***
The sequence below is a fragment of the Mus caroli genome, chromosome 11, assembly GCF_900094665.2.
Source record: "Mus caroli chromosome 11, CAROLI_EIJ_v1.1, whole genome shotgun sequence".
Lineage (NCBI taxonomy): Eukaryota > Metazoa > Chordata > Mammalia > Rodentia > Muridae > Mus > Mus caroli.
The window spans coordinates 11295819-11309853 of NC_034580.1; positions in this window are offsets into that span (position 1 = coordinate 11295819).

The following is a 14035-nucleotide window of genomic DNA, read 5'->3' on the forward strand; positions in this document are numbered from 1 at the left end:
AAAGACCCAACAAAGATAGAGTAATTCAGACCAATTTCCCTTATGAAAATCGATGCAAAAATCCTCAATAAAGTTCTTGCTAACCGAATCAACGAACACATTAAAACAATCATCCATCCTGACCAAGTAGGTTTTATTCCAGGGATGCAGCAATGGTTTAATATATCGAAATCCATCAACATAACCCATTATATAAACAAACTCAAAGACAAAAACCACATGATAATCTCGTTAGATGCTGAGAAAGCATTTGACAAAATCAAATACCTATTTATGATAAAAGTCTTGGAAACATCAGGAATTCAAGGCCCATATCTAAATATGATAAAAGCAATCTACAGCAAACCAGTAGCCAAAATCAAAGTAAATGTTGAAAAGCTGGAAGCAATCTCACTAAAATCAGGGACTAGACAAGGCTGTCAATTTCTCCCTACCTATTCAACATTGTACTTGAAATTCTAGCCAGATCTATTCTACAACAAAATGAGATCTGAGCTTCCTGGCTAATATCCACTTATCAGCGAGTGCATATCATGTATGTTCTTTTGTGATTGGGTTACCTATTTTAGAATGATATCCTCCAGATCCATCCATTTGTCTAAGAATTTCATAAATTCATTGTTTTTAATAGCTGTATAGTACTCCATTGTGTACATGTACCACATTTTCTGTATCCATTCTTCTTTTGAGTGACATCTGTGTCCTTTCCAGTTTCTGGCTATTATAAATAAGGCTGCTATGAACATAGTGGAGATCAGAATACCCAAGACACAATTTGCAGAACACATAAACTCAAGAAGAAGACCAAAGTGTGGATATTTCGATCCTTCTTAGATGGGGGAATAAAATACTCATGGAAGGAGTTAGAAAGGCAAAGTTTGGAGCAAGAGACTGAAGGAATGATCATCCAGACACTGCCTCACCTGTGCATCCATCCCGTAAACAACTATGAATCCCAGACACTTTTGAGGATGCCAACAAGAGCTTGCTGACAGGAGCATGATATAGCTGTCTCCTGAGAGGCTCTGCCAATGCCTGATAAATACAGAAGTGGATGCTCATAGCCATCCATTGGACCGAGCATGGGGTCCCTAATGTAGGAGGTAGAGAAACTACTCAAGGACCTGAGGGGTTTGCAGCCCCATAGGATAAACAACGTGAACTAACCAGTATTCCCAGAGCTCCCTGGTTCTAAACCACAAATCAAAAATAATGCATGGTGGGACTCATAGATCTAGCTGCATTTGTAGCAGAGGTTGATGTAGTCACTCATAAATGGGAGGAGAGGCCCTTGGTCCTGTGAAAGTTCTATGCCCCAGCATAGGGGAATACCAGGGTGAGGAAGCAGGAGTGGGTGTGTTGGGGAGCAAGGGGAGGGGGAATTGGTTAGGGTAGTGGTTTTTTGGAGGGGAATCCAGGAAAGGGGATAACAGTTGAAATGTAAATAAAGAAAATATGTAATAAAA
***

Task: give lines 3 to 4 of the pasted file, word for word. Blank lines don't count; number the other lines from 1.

Lineage (NCBI taxonomy): Eukaryota > Metazoa > Chordata > Mammalia > Rodentia > Muridae > Mus > Mus caroli.
The window spans coordinates 11295819-11309853 of NC_034580.1; positions in this window are offsets into that span (position 1 = coordinate 11295819).